This ultra fluffy Korean Steamed Egg instantly melts in your mouth with its velvety soft texture. Cooked in a Korean Earthenware pot, this quick and easy meal is the perfect way to warm up in the cold weather.
What is Volcano Korean Steamed Egg?
Korean Steamed Egg, also known as Gyeranjjim (계란찜), is a savory egg custard dish served as a popular side dish in Korea. Gyeran translates to eggs, and jjim refers to a steamed dish.
This quick and delicious dish is often served as banchan (side dish) in Korean households, but I personally love having this dish for a light breakfast as well.
This dish is commonly made with a base of eggs and scallions (or green onions), but other chopped vegetables such as onion, carrot, bell pepper, and/or zucchini are great additions as well.
The recipe I will be sharing today is the classic rendition of the dish, with a unique cooking method that is currently popular in Korea.
How do you make Volcano Korean Steamed Egg?
As the name specifies, this recipe adapts a new cooking method that makes the fluffiest steamed eggs possible by covering the pot with a dome-shaped bowl during the final stages of cooking.
This dish is referred to as Poktan Gyerranjim in Korea, which directly translates to Bomb Steamed Egg.
Similar to a volcano or a bomb, the egg erupts into a large fluffy dome shape during the last stages of cooking, with the enclosure of the dome lid acting like an oven.
The trapped heat allows the center of the egg to erupt like a volcano, making an ultra fluffy and rotund shape upon serving.
Here are the simple ingredients you will need for this recipe:
- Eggs, to be beaten with a dash of salt and sugar (1/2 tsp each) and diluted with around 2/3 cup of water.
- Green onions, to be mixed into the egg mixture, as well as for garnish.
- Sesame oil and sesame seeds for garnish. Some oil will be used to coat the pot as well to ease the cleanup.
Tips and tricks to make the best Korean Steamed Egg
Making this dish is incredibly easy so long as you follow the essential steps. Here are some tips to help your cooking process:
- You will need a small earthenware pot for this recipe. These traditional Korean pots disperse and retain heat which makes up the steaming process, as well as maintains the heat while it is being served.
- I am using a small size pot for this recipe, which is about 4.8″ in diameter and has around a 2-cup capacity. Here is a model on Amazon that’s similar to mine. This size pot is perfect for cooking one-serving stews, steamed dishes, or as a sizzling pot for Bibimbap.
- Coat the surface with sesame oil, this will make the cleanup a lot easier as it prevents the eggs from being baked onto the pot, as well as add extra aromas!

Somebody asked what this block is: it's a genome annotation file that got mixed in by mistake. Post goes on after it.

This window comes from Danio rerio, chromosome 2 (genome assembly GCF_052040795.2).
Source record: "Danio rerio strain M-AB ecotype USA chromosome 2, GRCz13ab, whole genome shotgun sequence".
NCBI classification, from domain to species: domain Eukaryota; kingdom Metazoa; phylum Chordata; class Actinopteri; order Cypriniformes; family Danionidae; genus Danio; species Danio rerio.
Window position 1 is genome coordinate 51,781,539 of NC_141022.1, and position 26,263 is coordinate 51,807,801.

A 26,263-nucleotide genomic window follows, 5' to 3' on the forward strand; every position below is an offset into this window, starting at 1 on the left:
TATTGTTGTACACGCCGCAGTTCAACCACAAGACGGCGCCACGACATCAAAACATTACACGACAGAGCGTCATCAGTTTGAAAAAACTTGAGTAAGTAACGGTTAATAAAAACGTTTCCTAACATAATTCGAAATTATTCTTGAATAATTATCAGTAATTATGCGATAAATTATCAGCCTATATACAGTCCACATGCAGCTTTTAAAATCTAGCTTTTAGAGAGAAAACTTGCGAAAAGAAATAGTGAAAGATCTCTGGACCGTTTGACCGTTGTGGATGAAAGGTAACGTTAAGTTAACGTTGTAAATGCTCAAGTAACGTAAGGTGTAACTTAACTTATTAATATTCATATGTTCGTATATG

Additional tips for the cooking process
- Beat the eggs thoroughly in a separate bowl, ensuring the mixture is smooth as possible prior to cooking. This will ensure that the eggs have that beautiful velvety soft consistency.
- Start on medium-low heat, and stir constantly while scraping the bottom of the pot with a spoon. This method is crucial in ensuring the eggs don’t burn at the bottom of the pot.
- Keep stirring until about 80% percent of the egg mixture becomes curdy, and place a dome-shaped bowl on top. Any heat-resistant bowl will work, or you can even use another similar-sized earthenware pot to cover the pot.
- Finish the cooking on low heat for about 2 minutes, remove the top lid, and garnish with sesame oil, chopped green onions, and sesame seeds. You can also add some Gochugaru (Korean chili powder) if you want the extra kick. Be sure to use heat resistant oven mitts when removing the lid, as it will be piping hot!
- If using a butane stove like mine in the video, the overflowing liquid might put out the fire. Rest assured, the stone pot will have enough heat to finish the cooking.
- If you do not have an earthenware pot on hand, simply follow the same process, cover with a dome-shaped bowl, and steam for an additional 2-3 minutes until the mixture is set.
How do you serve Korean Steamed Egg?
Although steamed egg itself tastes delicious on its own, there are many different garnishes you can add to cater to your own taste. Here is a list of possible additions:
- Sesame seeds
- Sesame oil
- Green onions or scallions
- Gochugaru (Korean red chili flakes)
- Mozzarella or cheddar cheese. I recommend adding the cheese before placing the dome-shaped bowl, for the cheese to melt into the steamed eggs
- Chopped Korean chili pepper
- Myeongnanjeot (Mentaiko)
- Dried seaweed flakes (Nori)
- Diced vegetables such as carrot, zucchini, or bell pepper, to be added into the egg mixture prior to cooking
Other Korean recipes you may like:
- Korean Marinated Eggs (Mayak Eggs)
- Bibim Guksu (Korean Spicy Cold Noodles)
- Tteokbokki (Korean Spicy Rice Cakes)
- Japchae (Korean Stir-Fried Glass Noodles)
- Kimchi Udon Noodle Stir Fry
- Korean Shrimp Burger
Volcano Korean Steamed Egg (Gyeranjjim)
- Small earthenware pot
- 3 large eggs
- 2/3 cup water
- 1/2 tsp salt
- 1/2 tsp sugar
- 2 tbsp chopped green onion and more for garnish
- sesame oil and sesame seeds for garnish
- In a medium bowl, add water, eggs, salt, and sugar and mix well until smooth. Mix in the green onions and set aside.
- Coat the surface of the pot with sesame oil. Pour in the egg mixture and turn the heat to medium-low. Stir continuously and cook, making sure to scrape the bottom of the pot with a spoon to prevent burning.
- When the egg mixture is about 80% cooked and curdy, place a dome-shaped bowl on top and reduce the heat to low. Cook for 2 minutes and garnish with sesame oil, green onion, and sesame seeds. Enjoy warm!